Alicia Gadzinski, RN, BSN, OCN, CN-RN, is an oncology breast nurse navigator for Hartford Healthcare Cancer Institute at the Hospital of Central Connecticut. She started working as a nurse navigator in January 2012.
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Q: What is the most important work you do as a nurse navigator?
Alicia Gadzinski: One of women’s greatest fears is learning that they have breast cancer. My goal as a nurse navigator is to empower the diagnosed woman with information so that she can understand what is happening to her and be able to confidently participate in the planning of her treatment. Knowledge makes a huge difference in how a patient feels about her care.
However, an even more important role that I play is providing emotional support. I always make sure that my patients know that I am there for them anytime they need me. Whether they simply need a question answered or a shoulder to cry on, I do my best to help. Instead of merely providing information, I strive to listen and understand so that I can better help them overcome their fears and concerns.
Q: What do you like best about your job?
AG: I’m lucky because I truly love what I do. It sounds cliché, but I really feel that my job allows me to make a positive difference in the most challenging part of some people’s lives. Being able to offer my assistance, support and knowledge when it’s so crucial to them is priceless. There is no better feeling than having a patient tell you something such as, “You are my angel” or “I couldn’t have done this without you.”
Q: What value do you think nurse navigation provides?
AG: Oncology may be the most complex of all medical specialties — it involves the emotional, financial and lifestyle components of treatment and recovery. From screening to survivorship, there are many moving parts that must be effectively managed and monitored to promote good outcomes.
This is where nurse navigation has its value. It eliminates barriers that inhibit proper care and helps the system work more smoothly. On a more personal level, it is so important for patients to know that there is somebody who always has their back, whether they need help coordinating appointments or they’re just having a bad day.
Q: What is your biggest challenge as a nurse navigator?
AG: The biggest challenge that I face is a lack of time. Apart from providing individual support for each patient, there are other aspects of navigation which require a lot of attention and resources. It is usually the navigator’s responsibility to prepare and participate in weekly tumor conferences, organize educational programs and events, facilitate support groups, secure and utilize grants, and create and deliver treatment summaries and survivorship care plans to patients. Juggling all the responsibilities and prioritizing them becomes really challenging at times.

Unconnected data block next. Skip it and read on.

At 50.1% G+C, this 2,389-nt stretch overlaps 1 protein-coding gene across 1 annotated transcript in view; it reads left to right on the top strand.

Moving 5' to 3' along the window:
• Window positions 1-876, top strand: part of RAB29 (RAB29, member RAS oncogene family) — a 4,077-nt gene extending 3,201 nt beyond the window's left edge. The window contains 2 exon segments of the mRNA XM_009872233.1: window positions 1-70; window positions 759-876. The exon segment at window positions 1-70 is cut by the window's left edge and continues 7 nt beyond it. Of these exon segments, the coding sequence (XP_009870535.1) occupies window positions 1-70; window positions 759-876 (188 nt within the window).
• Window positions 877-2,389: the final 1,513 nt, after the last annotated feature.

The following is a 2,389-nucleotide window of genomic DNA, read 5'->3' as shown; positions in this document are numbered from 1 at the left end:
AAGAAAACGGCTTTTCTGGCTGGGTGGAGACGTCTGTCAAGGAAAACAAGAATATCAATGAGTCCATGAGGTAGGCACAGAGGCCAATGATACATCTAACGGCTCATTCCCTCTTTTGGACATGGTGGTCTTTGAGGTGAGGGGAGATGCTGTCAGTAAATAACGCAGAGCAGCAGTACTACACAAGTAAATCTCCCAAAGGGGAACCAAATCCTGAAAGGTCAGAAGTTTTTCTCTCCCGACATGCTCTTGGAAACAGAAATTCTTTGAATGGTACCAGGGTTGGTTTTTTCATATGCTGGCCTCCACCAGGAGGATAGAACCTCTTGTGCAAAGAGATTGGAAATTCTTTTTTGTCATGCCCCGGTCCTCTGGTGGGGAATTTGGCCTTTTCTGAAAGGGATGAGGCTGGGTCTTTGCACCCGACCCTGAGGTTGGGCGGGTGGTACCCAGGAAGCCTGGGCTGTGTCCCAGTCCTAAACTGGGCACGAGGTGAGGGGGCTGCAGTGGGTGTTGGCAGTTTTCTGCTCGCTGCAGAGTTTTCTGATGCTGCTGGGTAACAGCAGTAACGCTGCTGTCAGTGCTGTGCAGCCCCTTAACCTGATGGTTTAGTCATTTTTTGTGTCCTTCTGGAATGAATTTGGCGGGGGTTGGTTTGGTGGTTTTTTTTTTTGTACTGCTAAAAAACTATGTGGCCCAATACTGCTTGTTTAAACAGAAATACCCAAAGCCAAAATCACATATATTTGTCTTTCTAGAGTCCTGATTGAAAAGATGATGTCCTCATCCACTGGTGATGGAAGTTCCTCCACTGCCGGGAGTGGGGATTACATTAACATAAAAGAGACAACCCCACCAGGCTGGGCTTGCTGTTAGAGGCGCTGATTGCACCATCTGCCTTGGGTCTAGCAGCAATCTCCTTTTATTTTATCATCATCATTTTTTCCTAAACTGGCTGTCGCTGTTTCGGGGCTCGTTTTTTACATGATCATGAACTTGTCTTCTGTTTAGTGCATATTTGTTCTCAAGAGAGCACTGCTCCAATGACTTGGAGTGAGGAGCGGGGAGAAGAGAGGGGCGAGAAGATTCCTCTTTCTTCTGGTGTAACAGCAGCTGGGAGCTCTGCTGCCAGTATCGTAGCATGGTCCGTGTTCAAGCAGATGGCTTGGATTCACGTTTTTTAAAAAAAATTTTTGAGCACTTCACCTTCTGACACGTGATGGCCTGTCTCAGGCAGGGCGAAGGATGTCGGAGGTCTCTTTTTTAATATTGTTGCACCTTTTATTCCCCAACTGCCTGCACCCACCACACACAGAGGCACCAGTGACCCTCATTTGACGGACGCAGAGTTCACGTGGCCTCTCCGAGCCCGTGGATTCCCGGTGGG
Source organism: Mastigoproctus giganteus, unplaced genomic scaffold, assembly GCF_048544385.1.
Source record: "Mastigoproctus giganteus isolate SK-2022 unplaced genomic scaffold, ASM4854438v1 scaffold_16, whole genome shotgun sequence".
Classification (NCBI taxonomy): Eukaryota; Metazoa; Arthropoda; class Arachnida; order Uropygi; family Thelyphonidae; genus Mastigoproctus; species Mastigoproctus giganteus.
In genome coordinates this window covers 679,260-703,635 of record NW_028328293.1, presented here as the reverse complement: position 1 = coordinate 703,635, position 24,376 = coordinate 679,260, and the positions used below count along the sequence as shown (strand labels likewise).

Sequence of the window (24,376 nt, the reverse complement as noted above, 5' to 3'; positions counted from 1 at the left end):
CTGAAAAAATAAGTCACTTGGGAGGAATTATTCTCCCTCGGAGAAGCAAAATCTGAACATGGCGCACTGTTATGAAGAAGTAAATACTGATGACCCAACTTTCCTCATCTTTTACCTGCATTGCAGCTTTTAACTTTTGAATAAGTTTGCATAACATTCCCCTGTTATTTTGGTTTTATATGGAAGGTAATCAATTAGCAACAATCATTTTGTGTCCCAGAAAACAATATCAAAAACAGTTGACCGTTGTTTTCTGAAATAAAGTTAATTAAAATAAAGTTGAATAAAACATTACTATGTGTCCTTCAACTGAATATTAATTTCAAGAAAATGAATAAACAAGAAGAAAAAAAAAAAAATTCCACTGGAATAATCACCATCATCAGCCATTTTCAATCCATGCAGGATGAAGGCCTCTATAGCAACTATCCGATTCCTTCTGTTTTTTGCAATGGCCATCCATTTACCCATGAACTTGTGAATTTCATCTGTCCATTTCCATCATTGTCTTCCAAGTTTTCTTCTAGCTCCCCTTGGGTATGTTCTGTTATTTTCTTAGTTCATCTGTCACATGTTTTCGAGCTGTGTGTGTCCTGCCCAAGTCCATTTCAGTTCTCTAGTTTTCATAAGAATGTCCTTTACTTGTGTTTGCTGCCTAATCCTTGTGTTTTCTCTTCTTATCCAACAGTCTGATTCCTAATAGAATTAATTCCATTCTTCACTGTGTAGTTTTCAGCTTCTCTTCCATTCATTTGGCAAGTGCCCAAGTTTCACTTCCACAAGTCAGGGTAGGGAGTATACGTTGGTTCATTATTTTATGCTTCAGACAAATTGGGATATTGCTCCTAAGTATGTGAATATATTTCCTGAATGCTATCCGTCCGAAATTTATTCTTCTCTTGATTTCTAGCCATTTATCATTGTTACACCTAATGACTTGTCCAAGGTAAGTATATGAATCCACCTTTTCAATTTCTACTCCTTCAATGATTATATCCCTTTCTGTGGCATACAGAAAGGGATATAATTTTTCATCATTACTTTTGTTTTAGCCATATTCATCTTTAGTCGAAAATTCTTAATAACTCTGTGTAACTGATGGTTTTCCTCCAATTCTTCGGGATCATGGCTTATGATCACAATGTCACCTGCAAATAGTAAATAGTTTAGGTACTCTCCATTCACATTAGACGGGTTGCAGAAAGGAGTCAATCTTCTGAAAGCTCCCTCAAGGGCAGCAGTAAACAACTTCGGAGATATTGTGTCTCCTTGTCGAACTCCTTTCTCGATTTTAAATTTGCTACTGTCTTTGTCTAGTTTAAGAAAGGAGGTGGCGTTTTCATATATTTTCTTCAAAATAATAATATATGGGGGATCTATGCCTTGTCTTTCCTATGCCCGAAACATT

Q: What do you hope for the future of navigation?
AG: Nurse navigation is a relatively new role that is contributing to an exciting and challenging frontier in cancer care. However, because it is so new, the medical communities still don’t fully appreciate the value of nurse navigation. There are very limited tools that adequately show the value of navigation programs and the difference navigation makes in patient experiences. We receive surveys and thank you cards, but they don’t reflect the whole picture.
I am lucky to work for an organization which believes in the value of nurse navigation and even launched an advertising campaign dedicated to nurse navigators. As a result, the term “nurse navigator” has become familiar and respected by different disciplines, patients and the community.
Patient navigation programs were developed to reduce gaps in care by improving the timeliness and access of cancer services. Patient challenges begin at the time of the diagnosis and continue throughout treatment, follow-up care, and survivorship. It takes ongoing collaboration of the multidisciplinary team to achieve the best possible patient outcome. However, as long as patients remain the center of care and are supported by nurse navigators, I have high hopes for the future of navigation.